Chad - 10 months ago 30

Javascript Question

Given the following:

`var average = R.lift(R.divide)(R.sum, R.length)`

How come this works as a pointfree implementation of

`average`

`R.sum`

`R.length`

`R.divide`

`R.sum`

`R.length`

`var sum3 = R.curry(function(a, b, c) {return a + b + c;});`

R.lift(sum3)(xs)(ys)(zs)

In the above case the values in

`xs`

`ys`

`zs`

Expounding further, I understand that applying a lifted function is like using

`R.ap`

`R.ap(R.ap(R.ap([tern], [1, 2, 3]), [2, 4, 6]), [3, 6, 8])`

R.lift(tern)([1, 2, 3], [2, 4, 6], [3, 6, 8])

Checking the documentation it says:

"lifts" a function of arity > 1 so that it may "map over" a list, Function or other object that satisfies the FantasyLand Apply spec.

And that doesn't seem like a very useful description at least for me. I'm trying to build an intuition regarding the usage of

`lift`

Answer

The first cool thing is that `a -> b`

can support `map`

. Yes, *functions* are functors!

Let's consider the type of `map`

:

```
map :: Functor f => (b -> c) -> f b -> f c
```

Let's replace `Functor f => f`

with `Array`

to give us a concrete type:

```
map :: (b -> c) -> Array b -> Array c
```

Let's replace `Functor f => f`

with `Maybe`

this time:

```
map :: (b -> c) -> Maybe b -> Maybe c
```

The correlation is clear. Let's replace `Functor f => f`

with `Either a`

, to test a binary type:

```
map :: (b -> c) -> Either a b -> Either a c
```

We often represent the type of a function from `a`

to `b`

as `a -> b`

, but that's really just sugar for `Function a b`

. Let's use the long form and replace `Either`

in the signature above with `Function`

:

```
map :: (b -> c) -> Function a b -> Function a c
```

So, mapping over a function gives us a function which will apply the `b -> c`

function to the original function's return value. We could rewrite the signature using the `a -> b`

sugar:

```
map :: (b -> c) -> (a -> b) -> (a -> c)
```

Notice anything? What is the type of `compose`

?

```
compose :: (b -> c) -> (a -> b) -> a -> c
```

So `compose`

is just `map`

specialized to the Function type!

The second cool thing is that `a -> b`

can support `ap`

. Functions are also *applicative* functors! These are known as Applys in the Fantasy Land spec.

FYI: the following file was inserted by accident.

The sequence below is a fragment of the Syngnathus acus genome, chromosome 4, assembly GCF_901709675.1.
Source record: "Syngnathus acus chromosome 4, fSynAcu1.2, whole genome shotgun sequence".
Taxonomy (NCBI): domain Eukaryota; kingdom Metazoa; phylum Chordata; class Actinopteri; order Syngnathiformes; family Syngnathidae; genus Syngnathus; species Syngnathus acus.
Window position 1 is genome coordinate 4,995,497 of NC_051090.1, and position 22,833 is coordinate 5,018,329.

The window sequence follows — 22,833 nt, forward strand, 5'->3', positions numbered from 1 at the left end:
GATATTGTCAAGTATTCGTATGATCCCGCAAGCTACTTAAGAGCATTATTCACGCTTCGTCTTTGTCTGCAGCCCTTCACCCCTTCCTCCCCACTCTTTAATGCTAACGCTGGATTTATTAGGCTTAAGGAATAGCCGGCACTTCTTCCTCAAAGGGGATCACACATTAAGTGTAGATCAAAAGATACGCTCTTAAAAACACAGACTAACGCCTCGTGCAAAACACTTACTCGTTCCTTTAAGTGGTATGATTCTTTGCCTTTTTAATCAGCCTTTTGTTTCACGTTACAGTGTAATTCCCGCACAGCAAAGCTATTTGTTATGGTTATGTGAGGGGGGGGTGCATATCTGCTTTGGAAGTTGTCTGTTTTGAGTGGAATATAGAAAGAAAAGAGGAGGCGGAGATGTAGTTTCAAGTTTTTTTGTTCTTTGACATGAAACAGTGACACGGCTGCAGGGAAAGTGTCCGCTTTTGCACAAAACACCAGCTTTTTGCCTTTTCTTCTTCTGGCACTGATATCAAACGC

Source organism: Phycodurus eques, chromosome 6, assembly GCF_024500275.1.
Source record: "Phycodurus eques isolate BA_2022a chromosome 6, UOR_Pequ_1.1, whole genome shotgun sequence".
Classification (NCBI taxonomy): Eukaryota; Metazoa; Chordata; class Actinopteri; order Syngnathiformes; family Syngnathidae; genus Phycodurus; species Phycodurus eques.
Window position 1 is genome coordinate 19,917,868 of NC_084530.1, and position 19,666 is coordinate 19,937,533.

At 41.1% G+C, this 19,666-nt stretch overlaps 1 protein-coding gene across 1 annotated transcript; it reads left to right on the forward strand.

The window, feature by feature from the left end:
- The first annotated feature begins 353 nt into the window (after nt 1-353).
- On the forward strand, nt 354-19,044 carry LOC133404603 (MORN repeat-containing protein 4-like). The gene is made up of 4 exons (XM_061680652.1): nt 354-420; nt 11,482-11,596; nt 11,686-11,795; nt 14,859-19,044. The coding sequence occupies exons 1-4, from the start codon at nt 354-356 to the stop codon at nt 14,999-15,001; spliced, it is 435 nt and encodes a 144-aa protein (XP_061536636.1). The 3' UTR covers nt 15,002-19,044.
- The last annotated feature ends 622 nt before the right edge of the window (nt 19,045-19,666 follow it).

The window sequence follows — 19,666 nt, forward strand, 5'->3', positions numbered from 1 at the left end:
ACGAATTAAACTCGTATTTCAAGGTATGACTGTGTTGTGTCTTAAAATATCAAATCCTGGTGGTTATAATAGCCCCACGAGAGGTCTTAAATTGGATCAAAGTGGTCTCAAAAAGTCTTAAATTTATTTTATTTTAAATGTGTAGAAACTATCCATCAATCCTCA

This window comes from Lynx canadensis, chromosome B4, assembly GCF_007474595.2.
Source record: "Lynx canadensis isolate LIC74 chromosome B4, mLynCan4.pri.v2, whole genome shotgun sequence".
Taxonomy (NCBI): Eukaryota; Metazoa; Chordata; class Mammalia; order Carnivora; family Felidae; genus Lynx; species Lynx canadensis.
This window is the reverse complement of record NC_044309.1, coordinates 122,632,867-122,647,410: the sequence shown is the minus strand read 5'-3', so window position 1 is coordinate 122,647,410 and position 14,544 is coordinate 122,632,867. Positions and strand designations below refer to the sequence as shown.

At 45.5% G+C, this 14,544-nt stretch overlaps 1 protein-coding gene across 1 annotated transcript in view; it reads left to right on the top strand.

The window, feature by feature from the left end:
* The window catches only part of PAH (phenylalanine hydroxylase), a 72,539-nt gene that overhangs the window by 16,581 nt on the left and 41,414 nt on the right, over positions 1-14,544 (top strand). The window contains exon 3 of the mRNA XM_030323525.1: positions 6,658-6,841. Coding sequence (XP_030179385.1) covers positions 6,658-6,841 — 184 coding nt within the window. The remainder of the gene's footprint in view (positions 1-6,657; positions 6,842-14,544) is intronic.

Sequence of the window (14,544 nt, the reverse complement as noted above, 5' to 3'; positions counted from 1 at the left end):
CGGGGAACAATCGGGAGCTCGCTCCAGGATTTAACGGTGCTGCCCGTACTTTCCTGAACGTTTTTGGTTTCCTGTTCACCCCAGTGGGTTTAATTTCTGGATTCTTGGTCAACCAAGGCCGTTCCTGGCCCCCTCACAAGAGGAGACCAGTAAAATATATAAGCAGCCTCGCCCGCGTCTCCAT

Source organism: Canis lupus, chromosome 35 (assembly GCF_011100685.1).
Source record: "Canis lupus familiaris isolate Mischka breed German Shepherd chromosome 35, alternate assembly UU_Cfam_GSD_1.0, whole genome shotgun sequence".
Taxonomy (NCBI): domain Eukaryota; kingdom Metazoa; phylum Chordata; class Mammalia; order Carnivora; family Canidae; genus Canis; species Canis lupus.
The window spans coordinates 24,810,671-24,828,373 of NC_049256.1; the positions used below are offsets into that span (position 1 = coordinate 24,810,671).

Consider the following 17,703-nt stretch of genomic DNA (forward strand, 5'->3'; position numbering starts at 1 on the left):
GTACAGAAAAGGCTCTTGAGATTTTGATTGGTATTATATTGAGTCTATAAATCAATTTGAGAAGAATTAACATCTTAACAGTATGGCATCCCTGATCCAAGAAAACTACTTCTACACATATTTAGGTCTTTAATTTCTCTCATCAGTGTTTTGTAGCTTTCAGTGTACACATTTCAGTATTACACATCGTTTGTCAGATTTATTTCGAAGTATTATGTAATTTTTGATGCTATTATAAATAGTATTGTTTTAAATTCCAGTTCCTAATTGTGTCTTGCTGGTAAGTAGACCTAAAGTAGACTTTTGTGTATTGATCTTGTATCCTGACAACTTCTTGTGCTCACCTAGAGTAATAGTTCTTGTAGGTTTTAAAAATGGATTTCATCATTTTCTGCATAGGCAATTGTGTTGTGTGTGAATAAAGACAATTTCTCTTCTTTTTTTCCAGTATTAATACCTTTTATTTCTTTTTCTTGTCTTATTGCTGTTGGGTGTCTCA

Let's consider the type of `ap`

:

```
ap :: Apply f => f (b -> c) -> f b -> f c
```

Let's replace `Apply f => f`

with `Array`

:

```
ap :: Array (b -> c) -> Array b -> Array c
```

Now, with `Either a`

:

```
ap :: Either a (b -> c) -> Either a b -> Either a c
```

Now, with `Function a`

:

```
ap :: Function a (b -> c) -> Function a b -> Function a c
```

What is `Function a (b -> c)`

? It's a bit confusing because we're mixing the two styles, but it's a function that takes a value of type `a`

and returns a function from `b`

to `c`

. Let's rewrite using the `a -> b`

style:

```
ap :: (a -> b -> c) -> (a -> b) -> (a -> c)
```

Any type which supports `map`

and `ap`

can be "lifted". Let's take a look at `lift2`

:

```
lift2 :: Apply f => (b -> c -> d) -> f b -> f c -> f d
```

Remember that `Function a`

satisfies the requirements of Apply, so we can replace `Apply f => f`

with `Function a`

:

```
lift2 :: (b -> c -> d) -> Function a b -> Function a c -> Function a d
```

Which is more clearly written:

```
lift2 :: (b -> c -> d) -> (a -> b) -> (a -> c) -> (a -> d)
```

Let's revisit your initial expression:

```
// average :: Number -> Number
const average = lift2(divide, sum, length);
```

What does `average([6, 7, 8])`

do? The `a`

(`[6, 7, 8]`

) is given to the `a -> b`

function (`sum`

), producing a `b`

(`21`

). The `a`

is also given to the `a -> c`

function (`length`

), producing a `c`

(`3`

). Now that we have a `b`

and a `c`

we can feed them to the `b -> c -> d`

function (`divide`

) to produce a `d`

(`7`

), which is the final result.

So, because the Function type can support `map`

and `ap`

, we get `converge`

at no cost (via `lift`

, `lift2`

, and `lift3`

). I'd actually like to remove `converge`

from Ramda as it isn't necessary.

Note that I intentionally avoided using `R.lift`

in this answer. It has a meaningless type signature and complex implementation due to the decision to support functions of any arity. Sanctuary's arity-specific lifting functions, on the other hand, have clear type signatures and trivial implementations.

Source (Stackoverflow)